New answers tagged

1

I see no reason why you can't play both if you are interested in both. I started playing drums and guitar at the same time at age 15 and now 19 years later I still play both and I have also dabbled in other instruments (like piano) but I consider drums to be my main instrument. Learning piano is widely applicable to other instruments and the visual layout ...


0

#2 is a minor triad in first inversion (it has the 3rd as the lowest note). #3 is a major triad in second inversion (the 5th is lowest). Doing them in this order forms a simple chord progression: I vi IV viiĀ°/V V.


4

You don't have to over-dramatise this. You practiced for an unusually long time, your hand hurts a bit. It would almost be unusual if it didn't! There are probably some tensions that can be sorted out, check with your teacher. And maybe just don't practice for so long.


3

Standard generic advice first: It's probably a factor of your playing technique: poor ergonomics, too much muscle tension, or (most likely) both. No one can tell you exactly what's causing the pain over the internet: for that, you'll need a doctor. If it's an option, a doctor would probably be a good idea anyway. If you want to make it better without seeing ...


0

Typically, I would say that you should end up around the middle of the bow on the note before D. So, just use the rest of the bow. Let me recommend to you a channel on Youtube, Allyson's Violin Studio. She has play-through videos, and practice clips.


0

Play slowly first, then, once you know the piece, gradually start playing it faster. Use a metronome, and do not expect immediate results.


6

It's a damper, or mute, like this one here When you wish to mute the sound of the instrument you slide it near to the bridge in order to dampen the bridge vibrations.


3

The most important thing in finding a good sounding violin is the ability to try it before you buy it, and to be able to have other musicians, especially violin players, listen to it. Here are a few things to think about: Since you mentioned it, I'll talk about violin size first. It certainly possible to find a professional sounding 3/4 size violin, ...


1

This doesn't directly answer your question but is important: Have a think about how you want to go about it, and the kind of music you'd like to play. I'm guessting you're thinking of classical, given the instruments you mention? I mention this because there seem to be two ways of going about playing music: 1) Learn by ear (ie teach yourself). There's ...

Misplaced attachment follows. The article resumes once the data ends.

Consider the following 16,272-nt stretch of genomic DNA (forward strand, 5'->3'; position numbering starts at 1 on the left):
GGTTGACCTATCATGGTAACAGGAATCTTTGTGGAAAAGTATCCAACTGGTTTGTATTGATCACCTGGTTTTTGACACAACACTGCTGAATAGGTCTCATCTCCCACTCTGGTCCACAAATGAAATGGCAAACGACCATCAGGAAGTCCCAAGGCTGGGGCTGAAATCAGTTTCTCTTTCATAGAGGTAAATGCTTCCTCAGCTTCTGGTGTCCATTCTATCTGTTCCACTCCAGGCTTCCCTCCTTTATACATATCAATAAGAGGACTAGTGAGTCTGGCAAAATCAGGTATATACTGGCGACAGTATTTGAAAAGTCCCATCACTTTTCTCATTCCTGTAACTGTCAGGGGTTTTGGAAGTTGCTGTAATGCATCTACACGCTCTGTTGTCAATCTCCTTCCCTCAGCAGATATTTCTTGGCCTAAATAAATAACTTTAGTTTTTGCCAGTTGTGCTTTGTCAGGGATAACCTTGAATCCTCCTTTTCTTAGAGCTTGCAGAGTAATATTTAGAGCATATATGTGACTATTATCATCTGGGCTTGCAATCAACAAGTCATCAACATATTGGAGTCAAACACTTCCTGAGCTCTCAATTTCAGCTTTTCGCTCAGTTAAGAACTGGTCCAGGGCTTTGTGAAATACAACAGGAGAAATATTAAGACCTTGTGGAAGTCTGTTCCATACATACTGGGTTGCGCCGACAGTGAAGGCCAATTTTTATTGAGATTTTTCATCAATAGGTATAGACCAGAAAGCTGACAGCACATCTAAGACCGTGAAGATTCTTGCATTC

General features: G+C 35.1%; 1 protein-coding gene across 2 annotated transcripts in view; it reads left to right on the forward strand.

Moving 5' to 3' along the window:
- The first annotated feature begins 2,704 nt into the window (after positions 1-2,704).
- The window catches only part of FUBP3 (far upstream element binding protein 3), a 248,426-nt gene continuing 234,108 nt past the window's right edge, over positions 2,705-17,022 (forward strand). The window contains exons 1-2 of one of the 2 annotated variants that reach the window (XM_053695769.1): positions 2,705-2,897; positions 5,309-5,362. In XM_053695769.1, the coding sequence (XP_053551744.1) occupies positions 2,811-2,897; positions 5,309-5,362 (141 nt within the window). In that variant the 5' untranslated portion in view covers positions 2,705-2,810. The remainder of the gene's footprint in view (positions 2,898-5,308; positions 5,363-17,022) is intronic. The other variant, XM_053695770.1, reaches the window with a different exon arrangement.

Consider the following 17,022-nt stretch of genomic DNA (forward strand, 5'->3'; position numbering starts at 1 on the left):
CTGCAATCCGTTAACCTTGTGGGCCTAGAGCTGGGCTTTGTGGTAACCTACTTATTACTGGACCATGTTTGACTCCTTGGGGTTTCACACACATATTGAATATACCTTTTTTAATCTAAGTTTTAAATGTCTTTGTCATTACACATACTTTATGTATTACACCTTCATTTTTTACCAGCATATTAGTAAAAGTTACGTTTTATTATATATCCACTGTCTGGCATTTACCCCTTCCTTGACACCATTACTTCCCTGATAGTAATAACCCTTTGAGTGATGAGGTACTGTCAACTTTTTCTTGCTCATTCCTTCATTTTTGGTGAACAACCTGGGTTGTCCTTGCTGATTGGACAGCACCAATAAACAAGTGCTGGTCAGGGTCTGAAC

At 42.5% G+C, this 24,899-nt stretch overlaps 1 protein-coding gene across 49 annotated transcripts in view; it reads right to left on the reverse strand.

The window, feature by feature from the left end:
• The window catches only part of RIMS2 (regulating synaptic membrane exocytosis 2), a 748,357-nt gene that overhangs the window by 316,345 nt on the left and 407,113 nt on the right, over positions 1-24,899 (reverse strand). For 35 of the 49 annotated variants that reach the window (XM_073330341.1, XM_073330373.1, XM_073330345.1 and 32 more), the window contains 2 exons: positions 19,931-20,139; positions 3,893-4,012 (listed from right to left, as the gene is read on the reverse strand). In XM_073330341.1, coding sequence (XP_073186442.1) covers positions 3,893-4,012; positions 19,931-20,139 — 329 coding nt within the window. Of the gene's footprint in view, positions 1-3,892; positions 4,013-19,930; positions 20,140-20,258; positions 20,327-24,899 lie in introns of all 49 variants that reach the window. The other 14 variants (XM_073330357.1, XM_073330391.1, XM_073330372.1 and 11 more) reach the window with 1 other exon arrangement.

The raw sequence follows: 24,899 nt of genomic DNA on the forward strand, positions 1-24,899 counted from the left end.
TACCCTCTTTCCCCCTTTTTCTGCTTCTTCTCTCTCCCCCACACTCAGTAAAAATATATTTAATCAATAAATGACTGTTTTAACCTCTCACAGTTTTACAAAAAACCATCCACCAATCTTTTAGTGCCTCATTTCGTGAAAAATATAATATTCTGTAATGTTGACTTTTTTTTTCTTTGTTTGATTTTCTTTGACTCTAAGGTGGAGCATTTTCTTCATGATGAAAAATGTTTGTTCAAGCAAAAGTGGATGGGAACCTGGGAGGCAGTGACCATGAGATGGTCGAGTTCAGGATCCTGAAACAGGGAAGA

1

Viola vs. Violin I would choose viola, if the increased size is not a problem (as could be with short arms, small hands). While the disadvantage is, that you have to learn a more exotic clef, all ensembles I know have a shortage of viola players. The parts are typically less demanding, so all players considering themselves better, chose violin instead, ...


1

You were saying that you are still a few years away from being able to pay for lessons, but you can still start now! Give yourself a head start on music theory, from sites like http://www.musictheory.net and https://www.teoria.com/. These are both great and free sites that will teach you music theory. I personally would recommend learning the theory so that ...


1

Like what Todd and Sazid said, don't expect to have an immediate result. Also, it helps if you build up confidence in your left hand. You can do this by plucking the notes, instead of using the bow. Although it might not sound as nice, it builds up muscle memory in your left hand so you don't need to stress over it while playing in a performance. Also, ...


0

The strings should be fine providing there is no large change in temperature or humidity in the place the violin is going to be stored. If you know that the violin will be subject to changes in temperature and humidity, then it would be advised to loosen the strings. This is because a decrease in the temperature makes the strings shrink which could make them ...


0

The four types of strings in the orchestra spend most of there time in different parts of the over all register. If you think about how the clefs work it becomes apparent. Think about where middle C is in the various clefs of the string instruments No as you can see the noation for the violin generally speakling is above middle C. The violin can actually ...


0

Yes, they are always part of an orchestra. A traditional orchestra will have violins violas cellos basses They do not always have the same part as the violins.



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